El Salvador - Loma La Gloria
ORIGIN - EL SALVADOR
REGION - EL BÁLSAMO - QUEZALTEPEC
FARM - LOMA LA GLORIA
OWNER - ANNY RUTH
ALTITUDE - 1600 M
VARIETY - RED BOURBON
PROCESS - NATURAL
Known as “the land of the volcanos” El Salvador is the smallest Central American country (roughly the size of New Jersey), however the tiny nation has a rich, and tumultuous, history of coffee production.
Commercial coffee farming began in El Salvador during the late 1800s. Coffee quickly became a favored crop, displacing Indigo as the country’s chief export, and becoming integral to the economy. As coffee grew in economic importance land, tax, and military exemptions were created in order to increase production; this led to a small network of wealthy landowners gaining control over the market.
By the 1970s, El Salvador was the world’s 4th largest producer of coffee; remarkable considering the size of the country. However the over-dependence on coffee combined with political and socioeconomic unrest led to a civil war which lasted from 1979 to 1992. The period brought with it significant agrarian reform and redistribution, which disjointed the industry and caused a decline in the market. Most of the large producers abandoned their farms, and many were left overgrown and unharvested for years.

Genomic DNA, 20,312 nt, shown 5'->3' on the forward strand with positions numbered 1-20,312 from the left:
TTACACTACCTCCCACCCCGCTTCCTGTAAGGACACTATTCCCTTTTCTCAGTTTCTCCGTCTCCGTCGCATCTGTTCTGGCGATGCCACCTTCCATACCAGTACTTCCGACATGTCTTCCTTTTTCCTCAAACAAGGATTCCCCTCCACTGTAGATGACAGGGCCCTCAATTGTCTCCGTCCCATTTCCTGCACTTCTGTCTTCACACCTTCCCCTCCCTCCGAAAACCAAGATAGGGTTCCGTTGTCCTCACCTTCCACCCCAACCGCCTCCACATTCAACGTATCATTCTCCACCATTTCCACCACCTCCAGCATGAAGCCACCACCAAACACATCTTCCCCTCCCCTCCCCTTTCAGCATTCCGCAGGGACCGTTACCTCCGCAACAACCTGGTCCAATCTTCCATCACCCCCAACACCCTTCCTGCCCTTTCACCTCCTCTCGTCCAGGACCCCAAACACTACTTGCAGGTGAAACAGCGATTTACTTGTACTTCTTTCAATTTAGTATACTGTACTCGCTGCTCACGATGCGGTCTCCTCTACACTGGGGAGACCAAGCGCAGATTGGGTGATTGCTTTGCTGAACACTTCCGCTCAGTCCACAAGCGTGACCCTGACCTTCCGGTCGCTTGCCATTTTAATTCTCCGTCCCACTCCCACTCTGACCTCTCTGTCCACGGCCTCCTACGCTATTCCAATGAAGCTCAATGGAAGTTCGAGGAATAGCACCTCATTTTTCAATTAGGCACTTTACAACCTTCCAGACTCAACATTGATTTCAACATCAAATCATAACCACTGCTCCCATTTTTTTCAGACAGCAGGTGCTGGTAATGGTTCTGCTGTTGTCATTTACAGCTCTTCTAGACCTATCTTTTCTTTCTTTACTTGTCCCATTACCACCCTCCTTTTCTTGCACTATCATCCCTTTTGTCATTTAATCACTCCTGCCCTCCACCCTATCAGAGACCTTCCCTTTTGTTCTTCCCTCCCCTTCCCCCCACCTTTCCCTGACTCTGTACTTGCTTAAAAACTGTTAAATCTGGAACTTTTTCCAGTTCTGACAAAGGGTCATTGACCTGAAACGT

In many ways the lack of coffee farming during the 1980s is what, inadvertently, brought El Salvador’s industry back to life. During that period, many countries were replacing lower yielding heirloom varieties with more disease resistant hybrids. Farms in El Salvador, however, went untouched. When production re- emerged in the late 2000s the abundance of rare heirloom varieties, such as Bourbon, served to differentiate El Salvador on the world marketplace.
All modern varieties of coffee are derived from two base populations, Typica and Bourbon, both of which originated in Yemen and were spread worldwide during the eighteenth century. While Bourbon has always been praised for its quality, many farmers around the world began replacing it with other varieties during the later half on the 20th century, due to the plants relatively low yield. At this time the coffee market had not sufficiently matured to reward farmers for quality over quantity.
Bourbon is now lauded for its complex acidity and near perfect balance. It often produces coffees that possess a distinguishably sweet caramel quality with crisp acidity, but can present quite distinct flavors depending on where they are planted. Bourbons from El Salvador tend to contain nuanced sweetness and display notes of butter, toffee, and fresh pastries.